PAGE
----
How a Beagle Helps a Human

Cheerful Beagle is instrumental in maintaining high spirits.


| January/February 2016



Beagle

A beagle helps bring life into the home.

Photo by Fotolia/Beznika

Sun-warmed wood on my hands is rough and weather worn.  My dog’s deep brown eyes dart back and forth between the forest and the hiking trail.  There is a stream that winds along the path’s sides.  The swirls of green water sweep tired black branches, once jutting inward from the bank, into their strong current magnified by melting snow.  The trees stand like soldiers – their dark bodies aloof, wet with rain, and straight even against the gentle breeze the pushes the smell of pine sap and new flowers towards our nostrils.  Winter is over; a new chapter begins from its tragic, played out curtain call.  It’s the first day of spring – the gravity and pull of snow has littered the area with small twigs, branches, and the leftover clutter of fallen leaves.  I listen intently to their crisp crunch under my heavy feet.  The beagle plows ahead of me, pulling the blue leash.

Mostly black and brown, but he has speckles of white that dot his front like small wild flowers.  His pot-belly sags; he is well-fed and he is happy.  He pulls me endlessly towards some great beginning; one beyond the hike’s end where stream meets path.  Beyond the smallest bridge I’ve ever seen, where he now drinks in long gulps missing the sand at the bottom.  Sighing, almost out of breath, I turn my water bottle towards heaven and drink deep.  Then, I watch his nose nudge green stalks of flowers growing upright, while his bark chases after bikes rolling across the bridge.  The tires echo like heavy thunder.

I spent that morning shaking sadness, a dog in from the storm.  Yet, when I watch my own dog shake away rain and snow, it splatters the floors and walls.  I try to do it more carefully.  I believe that if I can care for him, I can care for myself.  Recently diagnosed with a mental disorder, I am a stranger.  “You’ll have to be on medication for the rest of your life,” they told me.  When I was in the hospital, I barely recognized anybody.  But, when I came home, he greeted me as an old friend.  He knows me better than anyone, and I swear he is always smiling.  I heard that dogs can’t smile.  How foolish that seems.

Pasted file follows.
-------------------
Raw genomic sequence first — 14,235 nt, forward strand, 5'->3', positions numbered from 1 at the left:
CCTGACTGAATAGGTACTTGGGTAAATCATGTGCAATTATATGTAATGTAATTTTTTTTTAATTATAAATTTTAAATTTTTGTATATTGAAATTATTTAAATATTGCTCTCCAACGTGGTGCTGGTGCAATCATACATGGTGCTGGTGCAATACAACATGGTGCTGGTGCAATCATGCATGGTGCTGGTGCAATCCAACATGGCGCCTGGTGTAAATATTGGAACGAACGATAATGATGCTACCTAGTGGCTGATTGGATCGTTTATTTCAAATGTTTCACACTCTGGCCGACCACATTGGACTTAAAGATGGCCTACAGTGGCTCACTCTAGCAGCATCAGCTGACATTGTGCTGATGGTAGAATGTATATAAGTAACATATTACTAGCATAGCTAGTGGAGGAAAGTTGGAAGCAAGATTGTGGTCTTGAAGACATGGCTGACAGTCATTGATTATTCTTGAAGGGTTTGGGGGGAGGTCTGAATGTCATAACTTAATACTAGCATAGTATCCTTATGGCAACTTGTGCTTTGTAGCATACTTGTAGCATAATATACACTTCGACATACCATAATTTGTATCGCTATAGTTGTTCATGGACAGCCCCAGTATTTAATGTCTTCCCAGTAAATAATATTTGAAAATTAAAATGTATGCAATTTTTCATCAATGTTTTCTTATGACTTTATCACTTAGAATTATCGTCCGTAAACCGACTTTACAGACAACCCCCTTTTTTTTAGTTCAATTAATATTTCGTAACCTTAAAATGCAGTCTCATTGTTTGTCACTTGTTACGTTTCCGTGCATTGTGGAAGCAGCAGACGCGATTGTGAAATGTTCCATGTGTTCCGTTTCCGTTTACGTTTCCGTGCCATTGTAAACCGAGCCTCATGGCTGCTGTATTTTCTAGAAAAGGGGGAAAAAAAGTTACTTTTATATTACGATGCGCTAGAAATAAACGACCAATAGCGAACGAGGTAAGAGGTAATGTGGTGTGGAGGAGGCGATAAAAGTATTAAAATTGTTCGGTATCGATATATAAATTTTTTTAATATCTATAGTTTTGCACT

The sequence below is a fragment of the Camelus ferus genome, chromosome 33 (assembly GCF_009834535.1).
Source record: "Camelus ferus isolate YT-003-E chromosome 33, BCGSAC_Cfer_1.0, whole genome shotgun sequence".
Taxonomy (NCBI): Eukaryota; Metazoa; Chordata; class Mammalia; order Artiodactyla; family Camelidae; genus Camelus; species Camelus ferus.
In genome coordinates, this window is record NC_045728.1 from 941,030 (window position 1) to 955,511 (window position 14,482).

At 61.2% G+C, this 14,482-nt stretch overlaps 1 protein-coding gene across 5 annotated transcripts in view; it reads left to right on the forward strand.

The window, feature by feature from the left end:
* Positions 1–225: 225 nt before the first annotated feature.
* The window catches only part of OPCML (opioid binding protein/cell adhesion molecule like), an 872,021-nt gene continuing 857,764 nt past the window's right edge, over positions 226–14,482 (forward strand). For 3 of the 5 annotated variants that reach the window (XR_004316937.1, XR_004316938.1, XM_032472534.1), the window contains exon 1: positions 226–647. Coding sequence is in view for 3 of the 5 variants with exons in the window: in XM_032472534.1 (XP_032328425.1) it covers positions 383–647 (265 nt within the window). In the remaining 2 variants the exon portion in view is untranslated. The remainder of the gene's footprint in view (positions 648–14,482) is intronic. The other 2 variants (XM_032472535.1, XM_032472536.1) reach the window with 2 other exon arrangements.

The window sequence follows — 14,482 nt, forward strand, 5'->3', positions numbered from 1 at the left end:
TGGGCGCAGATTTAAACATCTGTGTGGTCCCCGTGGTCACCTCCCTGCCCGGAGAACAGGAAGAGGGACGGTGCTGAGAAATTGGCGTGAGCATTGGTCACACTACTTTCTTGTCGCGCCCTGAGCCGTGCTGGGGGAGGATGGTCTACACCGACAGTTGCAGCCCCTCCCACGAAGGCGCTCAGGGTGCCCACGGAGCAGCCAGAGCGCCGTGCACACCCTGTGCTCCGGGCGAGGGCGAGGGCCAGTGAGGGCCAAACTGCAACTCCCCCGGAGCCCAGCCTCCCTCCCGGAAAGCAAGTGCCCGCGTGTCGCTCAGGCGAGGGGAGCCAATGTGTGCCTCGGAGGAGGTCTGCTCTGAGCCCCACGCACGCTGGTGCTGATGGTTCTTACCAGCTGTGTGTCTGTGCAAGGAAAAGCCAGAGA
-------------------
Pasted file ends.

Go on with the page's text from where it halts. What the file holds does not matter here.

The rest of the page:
When we’re home I bake chocolate-chip cookies and slowly drink a glass of orange juice for strength.  With the cookie, I choke down three large, round blue pills.  I pat the dog’s head carefully and give him half a dog treat.  I’m not exactly hungry, but I feel cold and good food warms the soul.  I’ll be writing later and need something to get through that.  Beyond the window’s glass, the last droplets of light sink into our bones – the sun is a morsel I forgot to eat, slowly dipping into massive clouds spanning over the house in blues, greys, purples, and golds.  My dad told me a carpenter built this house, and in the attic fingerprints from white paint on the board’s underside stain his name.  I named my dog, “Taylor,” after a woodworker for his dark brown tones like wood. 

We’re both tired, but he got me out of the house today.  Every day I feel better.  While we were walking, people admired him.  We’d talk briefly.  And it was good the conversation was about Taylor.  He likes the attention.  I now hear the wind outside shake the windows and check myself for a fever.  Slowly, the bird’s songs are muffled by approaching night, and the moon, puckered against wrinkled sky, rises like a hazy, midnight yawn.  My system feels like hot electrical circuits, and I wake mid-night catching fire – smoke and terror in my lungs, at a point where sleep is exhaust.

So, I focus on simple things.  Writing this now:  the creeping grass outside, the lawnmower needs fixed, the pantry has too many sardines (not my favorite), the porches – large, stones from the grounds – the whole yard filled with stones; I think of the summer we removed most, but left a few to trap heat for the corn in the garden.  I imagine the taste of sweet corn, of full, plump black cherry tomatoes, and of pie baked from the large orange pumpkins ready by fall.  They dot the garden like sandy stones.  And, I picture the beagle who walks through it all smiling.  We’ll even grow green beans for the rabbits this year, and a patch of corn by summer for lonely deer.

When dawn finally arrived, it was rich.  I could breathe again.  The living room smelled like pipe tobacco.  There was a pan of water on the wood burner to add some moisture.  The dryness of winter still lingered in the musty air.  I put a spoon in the water, tasted quickly – it tasted like reality here, thin with the metallic taste of medicine.  But the dog’s grunt broke the mood, and then silence exhaled softly.  Morning shone again through his sleepy, golden eyes.  A creature to test your soul.  The people around here leave them chained in yards.  Large, ugly chains that probably feel like hands pressing your chest, sinking in, being dragged by the neck.

I shivered, held my stomach, pulled at a piece of leftover bread.  I wondered if the horse at the farm where I bought Taylor was a mess too.  Maybe from awakening insects, but I envisioned her with sunlight in her hair, pounding the ground, and moving slowly, eating wild grass. 

“Good morning!”  I said to the dog calmly.  He blinked.  I gave him the other half of the dog treat and some fresh water.  Sitting down, I pulled a heavy brown blanket close.  It warmly covered my body, and I all but disappeared.  Lighting another cigarette, the drag filled my lungs with more smoke.  It felt like large hands pressing down on my chest.  I put it out.  I pulled myself up this morning, but for how long? I can only guess.  In the mail I expect more bills from the hospital.  I won’t look at them until later tonight.  But, if I can take care of this gentle creature, I can take care of myself. 

Jason Kish





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